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Temporary housing in Karlsruhe

Temporary housing in Karlsruhe

With around 300,000 inhabitants, Karlsruhe is the second largest city in Baden-Württemberg after Stuttgart. The University of Karlsruhe specializes in technology, which is why many companies from the most diverse fields of technology are based in Karlsruhe. For example, the Center for Art and Media Technology is located in Karlsruhe. Every year, many visitors are drawn to the Karlsruhe Exhibition Center or to the park of Karlsruhe Castle. In addition, the Federal Court of Justice has its seat in the Palace of the Hereditary Grand Duke Karlsruhe.

Furnished apartments in Karlsruhe

Furnished apartments in Karlsruhe

Where does the name Karlsruhe come from?

According to folklore, Margrave Karl III. Wilhelm von Baden-Durlach wanted to expand his castle in the then solitary town of Durlach and tried to “beautify” the town. His plan was to straighten the winding streets, but the inhabitants were not enthusiastic about it and did not give him the necessary land. In order to calm down, Karl went hunting in the Hardtwald. Exhausted from the hunt, he lay down on a tree and fell asleep. In his sleep, he dreamt of a castle with streets leading into the city like rays of sunshine. He was so enthusiastic about this, that in 1715 he had the first stone laid and named the city Karlsruhe (which means Karl’s rest in German). The arrangement of the streets leading from Karlsruhe Castle into the city is reminiscent of a fan, which is why Karlsruhe is also called Fan City. Rent a furnished apartment at Homelike and relax, just like Karl, in one of the many green areas in Karlsruhe.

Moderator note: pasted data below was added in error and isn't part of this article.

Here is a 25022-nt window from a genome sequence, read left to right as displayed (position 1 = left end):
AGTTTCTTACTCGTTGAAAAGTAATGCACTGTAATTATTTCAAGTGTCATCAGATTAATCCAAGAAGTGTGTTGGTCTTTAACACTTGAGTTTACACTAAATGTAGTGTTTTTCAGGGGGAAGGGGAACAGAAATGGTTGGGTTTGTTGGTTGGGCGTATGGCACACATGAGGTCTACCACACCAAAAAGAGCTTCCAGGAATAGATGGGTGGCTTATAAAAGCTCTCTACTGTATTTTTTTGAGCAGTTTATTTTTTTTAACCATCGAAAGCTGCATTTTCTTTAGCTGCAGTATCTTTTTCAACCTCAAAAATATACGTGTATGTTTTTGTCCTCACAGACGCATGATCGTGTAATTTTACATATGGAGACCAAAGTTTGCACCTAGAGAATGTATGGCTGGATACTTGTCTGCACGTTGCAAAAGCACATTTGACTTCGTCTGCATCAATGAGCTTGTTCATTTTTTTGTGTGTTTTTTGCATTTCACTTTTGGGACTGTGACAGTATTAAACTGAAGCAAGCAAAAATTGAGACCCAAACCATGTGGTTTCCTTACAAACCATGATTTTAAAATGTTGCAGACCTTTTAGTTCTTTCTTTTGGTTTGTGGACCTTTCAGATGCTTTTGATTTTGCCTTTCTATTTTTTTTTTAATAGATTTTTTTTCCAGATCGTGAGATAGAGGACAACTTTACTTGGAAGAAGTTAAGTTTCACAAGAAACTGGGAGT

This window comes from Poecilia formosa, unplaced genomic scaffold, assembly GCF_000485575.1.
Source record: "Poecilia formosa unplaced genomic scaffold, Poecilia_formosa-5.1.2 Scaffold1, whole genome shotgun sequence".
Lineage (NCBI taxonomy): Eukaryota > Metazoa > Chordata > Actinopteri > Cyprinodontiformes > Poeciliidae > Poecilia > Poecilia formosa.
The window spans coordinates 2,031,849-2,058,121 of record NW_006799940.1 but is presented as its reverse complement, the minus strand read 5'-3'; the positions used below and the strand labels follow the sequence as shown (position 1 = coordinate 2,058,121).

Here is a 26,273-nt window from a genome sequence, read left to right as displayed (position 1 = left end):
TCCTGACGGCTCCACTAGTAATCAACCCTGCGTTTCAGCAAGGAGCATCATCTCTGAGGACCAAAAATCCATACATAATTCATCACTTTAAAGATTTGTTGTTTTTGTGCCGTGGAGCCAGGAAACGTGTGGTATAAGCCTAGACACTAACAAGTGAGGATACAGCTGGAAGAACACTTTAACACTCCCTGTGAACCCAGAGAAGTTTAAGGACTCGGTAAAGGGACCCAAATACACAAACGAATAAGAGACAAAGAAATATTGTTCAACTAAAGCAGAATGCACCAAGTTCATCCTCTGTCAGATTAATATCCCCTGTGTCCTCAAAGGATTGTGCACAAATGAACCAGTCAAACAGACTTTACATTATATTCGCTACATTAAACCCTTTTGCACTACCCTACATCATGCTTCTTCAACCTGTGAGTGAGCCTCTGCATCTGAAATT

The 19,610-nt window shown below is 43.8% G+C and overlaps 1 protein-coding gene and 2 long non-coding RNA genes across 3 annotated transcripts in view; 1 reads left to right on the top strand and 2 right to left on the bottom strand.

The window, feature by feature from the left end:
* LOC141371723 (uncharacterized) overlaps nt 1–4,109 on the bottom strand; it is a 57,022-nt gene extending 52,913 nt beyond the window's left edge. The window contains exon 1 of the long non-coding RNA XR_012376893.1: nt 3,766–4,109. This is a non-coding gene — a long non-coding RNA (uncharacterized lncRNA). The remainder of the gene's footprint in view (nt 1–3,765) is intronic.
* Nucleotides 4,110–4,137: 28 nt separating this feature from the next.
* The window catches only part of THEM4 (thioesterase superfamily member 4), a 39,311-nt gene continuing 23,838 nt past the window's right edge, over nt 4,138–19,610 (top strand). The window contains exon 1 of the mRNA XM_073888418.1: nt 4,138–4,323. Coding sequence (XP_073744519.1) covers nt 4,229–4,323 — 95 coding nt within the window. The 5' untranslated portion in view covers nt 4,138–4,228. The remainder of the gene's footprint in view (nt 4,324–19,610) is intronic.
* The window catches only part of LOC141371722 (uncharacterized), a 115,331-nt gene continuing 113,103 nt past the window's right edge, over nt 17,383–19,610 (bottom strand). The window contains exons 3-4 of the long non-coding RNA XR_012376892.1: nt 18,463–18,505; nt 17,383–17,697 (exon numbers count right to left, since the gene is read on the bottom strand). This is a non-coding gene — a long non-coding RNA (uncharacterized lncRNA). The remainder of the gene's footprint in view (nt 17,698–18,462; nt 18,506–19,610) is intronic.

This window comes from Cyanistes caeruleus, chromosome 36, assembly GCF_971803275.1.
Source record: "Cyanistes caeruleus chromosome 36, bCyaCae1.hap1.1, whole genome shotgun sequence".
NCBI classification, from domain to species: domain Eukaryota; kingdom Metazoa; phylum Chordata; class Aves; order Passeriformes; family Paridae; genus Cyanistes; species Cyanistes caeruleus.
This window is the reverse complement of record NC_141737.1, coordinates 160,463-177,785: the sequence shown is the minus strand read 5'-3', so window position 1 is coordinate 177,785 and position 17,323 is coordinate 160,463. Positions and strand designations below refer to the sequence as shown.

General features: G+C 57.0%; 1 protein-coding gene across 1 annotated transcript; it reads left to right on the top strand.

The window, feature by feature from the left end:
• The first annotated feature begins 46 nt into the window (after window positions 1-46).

Hier würden Sie eine Illustration von Markgraf Karl III. Wilhelm von Baden-Durlach sehen, der an einem Baum von seinem Schloss Karlsruhe träumt

Popular districts in Karlsruhe

Weststadt

Karlsruhe’s Weststadt is a residential area which is especially popular among families. There are many schools, playgrounds, and green areas. The buildings offer a mix of new and old houses. The Weststadt is centrally located, and both the city center and nature recreation areas are easily and quickly accessible. In the western part of the city, there are several squares, around which there are many cozy cafés. One of them is Gutenbergplatz, where the annual Linden Blossom Festival takes place at the beginning of July. Apartments are trendy in this part of the city, and those who have to travel to Karlsruhe on business or are looking for a temporary residence with their family should have a look at our offer of furnished apartments.

Karlsruhe Town Center

The city center of Karlsruhe is divided in a two-part circle: Downtown West and Downtown East. Here is the Karlsruhe Institute of Technology, which attracts many students every year, and the Baroque Karlsruhe Castle, which was built in 1715. The old botanical garden and the nymph garden can be found in the surrounding castle garden to the west. On the eastern side, the Pheasant Garden with its Chinese tea houses is worth a visit. From March to November, a railway, the Schlossgartenbahn, runs through the castle garden.

Südweststadt

The congress and exhibition center is located in the southwest city (Südweststadt) of Karlsruhe, where many trade fairs, especially in the field of technology, take place every year. In this part of the city, one is particularly well connected, since the main station Karlsruhe is also here. Behind the station, there is an old water tower, which has been converted into a trendy bar. Those who prefer a more peaceful atmosphere can relax in the city garden or alternatively visit the Karlsruhe Zoological Garden.

Homelike Apartments in Südweststadt

Durlach

Durlach is home to the Karlsburg Castle, built by Margrave Karl III. Wilhelm von Baden-Durlach. Before he founded Karlsruhe and had it built in 1715, he lived here. Up until 1938, Durlach was a town in its own right but was then incorporated into Karlsruhe. The historic city center, with its winding alleys, is a great place to live. Another highlight in Durlach is the Turmberg, from whose panoramic terrace one gets a view over the whole of Karlsruhe. If you don’t want to climb 592 steps up to Turmberg, you can use Germany’s oldest mountain cable car. The Turmbergbahn, which was opened in 1888, takes you directly up to Turmberg.